Diffusion tensor imaging studies of mild traumatic brain injury: a meta-analysis
- 1Department of Emergency and Critical Care Medicine, The University of Tokyo Hospital, Bunkyou, Tokyo, Japan
- 2Department of Psychiatry, Tokyo Metropolitan Health and Medical Treatment Corporation, Ebara Hospital, Ota, Tokyo, Japan
- 3Department of Emergency and Critical Care Medicine, Graduate School of Medicine, The University of Tokyo, Bunkyou, Tokyo, Japan
- Correspondence to Dr Yuta Aoki, Department of Psychiatry, Tokyo Metropolitan Health and Medical Treatment Corporation, Ebara Hospital, Ota, Tokyo 145-0065, Japan;
Contributors YA and RI performed study screenings independently. In the case of discrepancies, a consensus was reached by means of discussion with the third reviewer (HS). YA performed all the data extraction and computation of effect size twice to avoid error. RI also performed data extraction and computation of the effect sizes independently. YA wrote the paper. RI, MG, NY, and HS took part in writing the paper.
- Received 14 March 2012
- Revised 8 May 2012
- Accepted 28 May 2012
- Published Online First 14 July 2012
Objectives To assess the possibility that diffusion tensor imaging (DTI) can detect white matter damage in mild traumatic brain injury (mTBI) patients via systematic review and meta-analysis.
Methods DTI studies that compared mTBI patients and controls were searched using MEDLINE, Web of Science, and EMBASE, (1980 through April 2012).
Results A comprehensive literature search identified 28 DTI studies, of which 13 independent DTI studies of mTBI patients were eligible for the meta-analysis. Random effect model demonstrated significant fractional anisotropy (FA) reduction in the corpus callosum (CC) (p=0.023, 95% CIs −0.466 to −0.035, 280 mTBIs and 244 controls) with no publication bias and minimum heterogeneity, and a significant increase in mean diffusivity (MD) (p=0.015, 95% CIs 0.062 to 0.581, 154 mTBIs and 100 controls). Meta-analyses of the subregions of the CC demonstrated in the splenium FA was significantly reduced (p=0.025, 95% CIs −0.689 to −0.046) and MD was significantly increased (p=0.013, 95% CIs 0.113 to 0.950). FA was marginally reduced in the midbody (p=0.099, 95% CIs −0.404 to 0.034), and no significant change in FA (p=0.421, 95% CIs −0.537 to 0.224) and MD (p=0.264, 95% CIs −0.120 to 0.438) in the genu of the CC.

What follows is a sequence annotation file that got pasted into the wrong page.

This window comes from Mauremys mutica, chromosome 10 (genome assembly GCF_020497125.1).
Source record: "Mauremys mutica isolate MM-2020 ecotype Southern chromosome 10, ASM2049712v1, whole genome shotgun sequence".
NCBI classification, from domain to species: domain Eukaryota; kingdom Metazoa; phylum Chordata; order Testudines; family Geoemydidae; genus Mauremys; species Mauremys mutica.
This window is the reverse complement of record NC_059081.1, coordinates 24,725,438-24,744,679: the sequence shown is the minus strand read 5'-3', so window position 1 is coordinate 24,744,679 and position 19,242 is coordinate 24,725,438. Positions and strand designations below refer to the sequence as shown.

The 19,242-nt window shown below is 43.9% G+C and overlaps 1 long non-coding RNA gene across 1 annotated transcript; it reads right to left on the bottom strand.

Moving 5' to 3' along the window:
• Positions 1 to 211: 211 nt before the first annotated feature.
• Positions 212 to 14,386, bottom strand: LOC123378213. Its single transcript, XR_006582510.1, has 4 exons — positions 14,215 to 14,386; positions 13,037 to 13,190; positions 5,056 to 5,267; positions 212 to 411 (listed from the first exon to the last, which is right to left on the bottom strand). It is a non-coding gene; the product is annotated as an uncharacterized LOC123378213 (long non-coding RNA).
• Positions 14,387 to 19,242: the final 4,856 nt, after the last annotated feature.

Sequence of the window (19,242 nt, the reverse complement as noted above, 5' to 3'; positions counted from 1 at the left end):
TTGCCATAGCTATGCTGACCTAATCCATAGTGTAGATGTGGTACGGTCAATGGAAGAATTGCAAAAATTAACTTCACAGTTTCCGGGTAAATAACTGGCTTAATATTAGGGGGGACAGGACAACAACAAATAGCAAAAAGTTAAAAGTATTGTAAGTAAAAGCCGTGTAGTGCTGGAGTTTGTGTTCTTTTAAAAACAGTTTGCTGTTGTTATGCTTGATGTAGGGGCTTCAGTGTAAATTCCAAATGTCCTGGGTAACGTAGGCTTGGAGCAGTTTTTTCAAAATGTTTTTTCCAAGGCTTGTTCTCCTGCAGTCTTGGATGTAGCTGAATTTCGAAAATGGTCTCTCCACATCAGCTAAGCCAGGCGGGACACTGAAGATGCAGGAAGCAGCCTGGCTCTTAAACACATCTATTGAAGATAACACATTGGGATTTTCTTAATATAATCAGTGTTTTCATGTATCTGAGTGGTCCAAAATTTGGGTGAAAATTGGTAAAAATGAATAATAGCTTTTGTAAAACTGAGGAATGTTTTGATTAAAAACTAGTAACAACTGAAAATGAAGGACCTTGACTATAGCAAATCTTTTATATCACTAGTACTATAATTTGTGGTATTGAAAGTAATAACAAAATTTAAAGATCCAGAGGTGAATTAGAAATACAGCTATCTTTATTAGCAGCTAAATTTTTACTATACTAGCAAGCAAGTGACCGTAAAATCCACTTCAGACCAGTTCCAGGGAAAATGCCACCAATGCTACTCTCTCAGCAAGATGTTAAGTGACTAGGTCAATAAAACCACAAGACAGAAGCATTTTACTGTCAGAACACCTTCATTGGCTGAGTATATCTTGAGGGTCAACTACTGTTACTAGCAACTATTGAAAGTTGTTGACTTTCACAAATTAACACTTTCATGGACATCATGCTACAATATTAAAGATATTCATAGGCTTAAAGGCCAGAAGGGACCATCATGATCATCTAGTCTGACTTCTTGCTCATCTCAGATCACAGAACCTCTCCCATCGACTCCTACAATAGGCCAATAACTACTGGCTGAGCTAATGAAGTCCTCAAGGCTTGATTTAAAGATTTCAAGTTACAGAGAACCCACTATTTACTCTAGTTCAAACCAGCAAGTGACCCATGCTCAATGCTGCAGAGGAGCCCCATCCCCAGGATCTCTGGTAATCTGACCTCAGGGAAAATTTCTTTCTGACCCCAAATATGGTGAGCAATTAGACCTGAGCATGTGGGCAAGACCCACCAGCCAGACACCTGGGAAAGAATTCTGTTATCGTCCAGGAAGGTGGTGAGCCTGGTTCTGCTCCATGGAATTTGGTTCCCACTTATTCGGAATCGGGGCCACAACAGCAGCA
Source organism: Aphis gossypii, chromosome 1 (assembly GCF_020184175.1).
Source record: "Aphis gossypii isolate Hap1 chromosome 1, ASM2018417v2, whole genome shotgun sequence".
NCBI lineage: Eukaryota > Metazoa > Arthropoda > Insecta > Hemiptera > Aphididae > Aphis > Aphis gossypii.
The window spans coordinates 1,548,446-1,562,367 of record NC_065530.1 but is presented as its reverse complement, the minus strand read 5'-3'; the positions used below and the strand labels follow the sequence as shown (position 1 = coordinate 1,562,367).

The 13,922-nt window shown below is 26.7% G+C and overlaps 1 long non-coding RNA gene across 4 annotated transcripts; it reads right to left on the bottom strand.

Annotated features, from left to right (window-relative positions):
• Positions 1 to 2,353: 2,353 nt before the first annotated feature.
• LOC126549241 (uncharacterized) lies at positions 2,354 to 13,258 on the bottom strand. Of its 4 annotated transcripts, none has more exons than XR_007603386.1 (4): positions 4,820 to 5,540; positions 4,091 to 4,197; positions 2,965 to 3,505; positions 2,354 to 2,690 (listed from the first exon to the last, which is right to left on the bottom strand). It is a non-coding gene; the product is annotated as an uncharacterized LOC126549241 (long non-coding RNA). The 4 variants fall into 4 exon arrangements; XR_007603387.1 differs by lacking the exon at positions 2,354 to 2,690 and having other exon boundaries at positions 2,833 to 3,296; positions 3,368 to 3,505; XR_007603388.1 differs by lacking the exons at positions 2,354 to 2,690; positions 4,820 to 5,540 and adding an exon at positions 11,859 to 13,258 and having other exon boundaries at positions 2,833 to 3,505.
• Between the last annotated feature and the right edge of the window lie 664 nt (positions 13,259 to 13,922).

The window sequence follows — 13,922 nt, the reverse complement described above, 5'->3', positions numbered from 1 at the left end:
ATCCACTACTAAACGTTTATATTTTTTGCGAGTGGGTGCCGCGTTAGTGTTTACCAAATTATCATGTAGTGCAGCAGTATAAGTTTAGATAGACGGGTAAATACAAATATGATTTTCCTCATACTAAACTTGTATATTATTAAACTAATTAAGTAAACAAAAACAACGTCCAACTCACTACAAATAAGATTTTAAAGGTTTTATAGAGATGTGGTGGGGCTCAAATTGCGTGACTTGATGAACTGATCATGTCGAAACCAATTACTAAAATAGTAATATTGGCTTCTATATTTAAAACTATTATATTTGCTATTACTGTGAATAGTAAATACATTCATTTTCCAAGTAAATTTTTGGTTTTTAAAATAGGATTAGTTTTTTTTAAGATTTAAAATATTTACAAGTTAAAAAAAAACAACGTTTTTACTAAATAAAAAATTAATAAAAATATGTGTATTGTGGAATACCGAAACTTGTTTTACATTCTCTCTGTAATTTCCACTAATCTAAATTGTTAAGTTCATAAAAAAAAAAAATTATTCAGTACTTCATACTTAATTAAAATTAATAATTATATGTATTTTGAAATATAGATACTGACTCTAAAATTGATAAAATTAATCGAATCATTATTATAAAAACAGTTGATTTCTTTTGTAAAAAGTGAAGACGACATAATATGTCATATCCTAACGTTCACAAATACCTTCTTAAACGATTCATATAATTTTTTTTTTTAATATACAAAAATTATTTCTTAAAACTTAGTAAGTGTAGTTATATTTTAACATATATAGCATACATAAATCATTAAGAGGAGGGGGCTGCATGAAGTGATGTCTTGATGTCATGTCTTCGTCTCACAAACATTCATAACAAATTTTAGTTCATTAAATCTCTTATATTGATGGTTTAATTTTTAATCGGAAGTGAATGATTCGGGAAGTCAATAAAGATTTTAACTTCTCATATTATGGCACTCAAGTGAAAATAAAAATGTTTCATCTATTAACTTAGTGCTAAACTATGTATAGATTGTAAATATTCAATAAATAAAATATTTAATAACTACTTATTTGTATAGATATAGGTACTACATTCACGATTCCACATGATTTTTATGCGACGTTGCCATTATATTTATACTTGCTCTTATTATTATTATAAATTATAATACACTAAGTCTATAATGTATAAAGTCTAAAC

Conclusions Our meta-analysis revealed the posterior part of the CC was more vulnerable to mTBI compared with the anterior part, and suggested the potential utility of DTI to detect white matter damage in the CC of mTBI patients.
Competing interests None.
Provenance and peer review Not commissioned; externally peer reviewed.
Data sharing statement Dr KH and Dr KK had let us share SD of FA values in their study. Dr AM had let us share mean and SD of FA values in their study.
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